“Like fate, or something,” he says, suddenly aware that he has been wanting to kiss her since he was fourteen.

“Yeah,” she replies, looking at him in a way that makes him think she knows something he wants to know, “Something like that.”



Their last year of school is a mess of all nighters, spilling potions and burning a hole straight through Charles’ hand, evenings in the Hogs Head, listening to talks from former Aurors (one of whom only has one eye – Jake thinks it’s the neatest thing he’s ever seen, Amy thinks it’s gross) and strange, half lit evenings under the beech tree by the Black Lake, throwing peanuts into each other’s mouths and whispering Terribly Big Secrets to each other as the sun sets. The realisation, once the shock wore off, makes total sense to Jake. What type of person wouldn’t like Amy Santiago? She’s pretty, she’s possibly the smartest person in the world, and she has this way of saying the funniest things with the straightest face, making him howl with laughter under the stars. Gina tells him, several times, to make a move, but he’s got no idea what she’d do, and he values her friendship – because that’s what they are now, they’re friends (one night he mumbles you’re my best friend into her hair, and she doesn’t do anything, she just smiles) - too much to freak her out by declaring his undying love for her.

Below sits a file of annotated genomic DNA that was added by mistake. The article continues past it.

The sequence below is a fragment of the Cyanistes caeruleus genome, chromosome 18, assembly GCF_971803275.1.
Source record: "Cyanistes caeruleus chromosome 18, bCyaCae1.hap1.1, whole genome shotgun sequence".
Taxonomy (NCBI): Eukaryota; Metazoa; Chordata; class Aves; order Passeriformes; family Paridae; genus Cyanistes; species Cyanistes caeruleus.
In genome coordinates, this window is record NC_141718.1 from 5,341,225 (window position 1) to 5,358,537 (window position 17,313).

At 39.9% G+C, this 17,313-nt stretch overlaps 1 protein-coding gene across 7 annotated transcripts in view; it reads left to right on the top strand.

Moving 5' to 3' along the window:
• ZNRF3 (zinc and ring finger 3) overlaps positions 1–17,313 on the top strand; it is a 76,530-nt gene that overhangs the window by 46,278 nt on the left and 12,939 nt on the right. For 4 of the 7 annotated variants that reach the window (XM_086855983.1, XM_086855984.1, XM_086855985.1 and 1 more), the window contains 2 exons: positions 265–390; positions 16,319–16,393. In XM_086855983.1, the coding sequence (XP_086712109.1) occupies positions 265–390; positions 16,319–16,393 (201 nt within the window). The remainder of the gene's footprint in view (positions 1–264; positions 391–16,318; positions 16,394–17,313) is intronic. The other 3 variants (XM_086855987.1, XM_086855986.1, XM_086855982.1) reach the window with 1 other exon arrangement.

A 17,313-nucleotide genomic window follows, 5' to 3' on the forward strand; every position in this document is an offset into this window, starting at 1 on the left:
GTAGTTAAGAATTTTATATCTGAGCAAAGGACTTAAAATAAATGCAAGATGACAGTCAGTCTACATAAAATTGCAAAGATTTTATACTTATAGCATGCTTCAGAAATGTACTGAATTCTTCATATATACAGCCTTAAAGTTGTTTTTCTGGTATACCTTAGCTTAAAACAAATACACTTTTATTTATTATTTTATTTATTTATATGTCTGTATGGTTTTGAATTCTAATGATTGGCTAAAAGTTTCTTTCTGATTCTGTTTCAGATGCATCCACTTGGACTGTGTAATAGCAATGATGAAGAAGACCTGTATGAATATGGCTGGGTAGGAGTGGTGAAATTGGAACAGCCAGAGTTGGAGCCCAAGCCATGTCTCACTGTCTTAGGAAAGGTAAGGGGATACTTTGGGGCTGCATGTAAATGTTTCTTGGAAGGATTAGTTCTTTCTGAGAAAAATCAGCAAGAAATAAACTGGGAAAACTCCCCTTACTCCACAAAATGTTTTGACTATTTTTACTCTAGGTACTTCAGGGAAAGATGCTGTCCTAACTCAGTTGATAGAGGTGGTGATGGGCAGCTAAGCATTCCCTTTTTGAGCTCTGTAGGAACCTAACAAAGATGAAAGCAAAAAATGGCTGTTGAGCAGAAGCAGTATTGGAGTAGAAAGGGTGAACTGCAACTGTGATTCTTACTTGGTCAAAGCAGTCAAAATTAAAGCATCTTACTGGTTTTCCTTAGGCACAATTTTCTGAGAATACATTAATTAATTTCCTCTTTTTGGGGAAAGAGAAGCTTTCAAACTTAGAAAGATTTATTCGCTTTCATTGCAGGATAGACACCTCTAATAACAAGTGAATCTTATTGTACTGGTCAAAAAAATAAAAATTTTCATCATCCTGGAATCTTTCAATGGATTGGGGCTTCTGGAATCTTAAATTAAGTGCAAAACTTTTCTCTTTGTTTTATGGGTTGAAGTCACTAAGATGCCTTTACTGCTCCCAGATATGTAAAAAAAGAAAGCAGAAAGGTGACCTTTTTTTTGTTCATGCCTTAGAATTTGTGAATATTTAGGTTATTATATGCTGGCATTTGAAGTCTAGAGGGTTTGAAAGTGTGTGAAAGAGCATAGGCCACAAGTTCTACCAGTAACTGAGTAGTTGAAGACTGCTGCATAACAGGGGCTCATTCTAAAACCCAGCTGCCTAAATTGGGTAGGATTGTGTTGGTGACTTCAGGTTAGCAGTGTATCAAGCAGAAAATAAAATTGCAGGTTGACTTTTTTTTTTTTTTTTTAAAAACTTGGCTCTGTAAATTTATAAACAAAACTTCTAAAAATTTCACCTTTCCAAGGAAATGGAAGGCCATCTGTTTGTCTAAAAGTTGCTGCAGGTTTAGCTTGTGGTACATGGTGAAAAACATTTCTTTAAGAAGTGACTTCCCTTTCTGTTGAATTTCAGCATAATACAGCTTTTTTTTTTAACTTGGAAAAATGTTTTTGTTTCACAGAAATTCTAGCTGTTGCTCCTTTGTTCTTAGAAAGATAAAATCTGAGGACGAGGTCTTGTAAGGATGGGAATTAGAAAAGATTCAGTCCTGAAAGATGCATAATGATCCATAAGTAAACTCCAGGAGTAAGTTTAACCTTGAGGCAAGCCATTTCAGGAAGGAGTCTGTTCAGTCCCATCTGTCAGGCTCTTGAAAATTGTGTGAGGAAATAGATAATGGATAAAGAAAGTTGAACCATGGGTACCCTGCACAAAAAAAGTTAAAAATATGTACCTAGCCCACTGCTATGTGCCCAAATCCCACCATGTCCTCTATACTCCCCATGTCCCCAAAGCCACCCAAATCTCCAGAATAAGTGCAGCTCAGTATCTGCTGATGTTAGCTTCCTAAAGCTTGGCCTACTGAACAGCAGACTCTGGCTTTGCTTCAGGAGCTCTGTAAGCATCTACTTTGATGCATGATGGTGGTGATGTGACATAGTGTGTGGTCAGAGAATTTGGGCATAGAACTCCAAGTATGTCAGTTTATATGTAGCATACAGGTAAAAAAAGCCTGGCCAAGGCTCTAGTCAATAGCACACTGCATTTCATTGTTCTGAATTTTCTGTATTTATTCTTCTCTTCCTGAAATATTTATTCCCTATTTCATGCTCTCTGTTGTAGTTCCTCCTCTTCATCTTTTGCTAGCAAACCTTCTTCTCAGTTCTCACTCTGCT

“Listen, my tiny Hippogriff,” Gina says to him, “there’ll be tons of beautiful young men at Auror school-”

“Academy,” he interrupts, but she waves like she doesn’t care.

“Beautiful young men who will want to do Amy! You have to follow your dreams, girl!”

“You have got to stop calling me girl.”



Their first day at Auror training, she meets him for breakfast at a crappy Muggle greasy spoon just outside the Victoria tube station. She’s late, which pleases him no end.

“Oh-ho-ho,” he crows as she hurries in, “Look what the cat dragged in!”

“Shut up, I overslept!”

“You slept through all three alarms? All three?”

“And I didn’t know how to navigate the tube,” she mumbles, and he laughs.

“Oh the perks of being a pureblood – do you want the rest of my bacon roll?”

“Oh, Merlin, yes,” she grabs it from his plate in a most un-Amy like manner, and practically swallows it whole.

“So,” he says.


“Big day.”


“You ready?”

“I was born ready.”

“You wanna bet?”

She scrunches up her nose, like she’s thinking, and then nods.



They walk into the Entrance Hall holding hands. It’s kind of the best day of Jake’s life.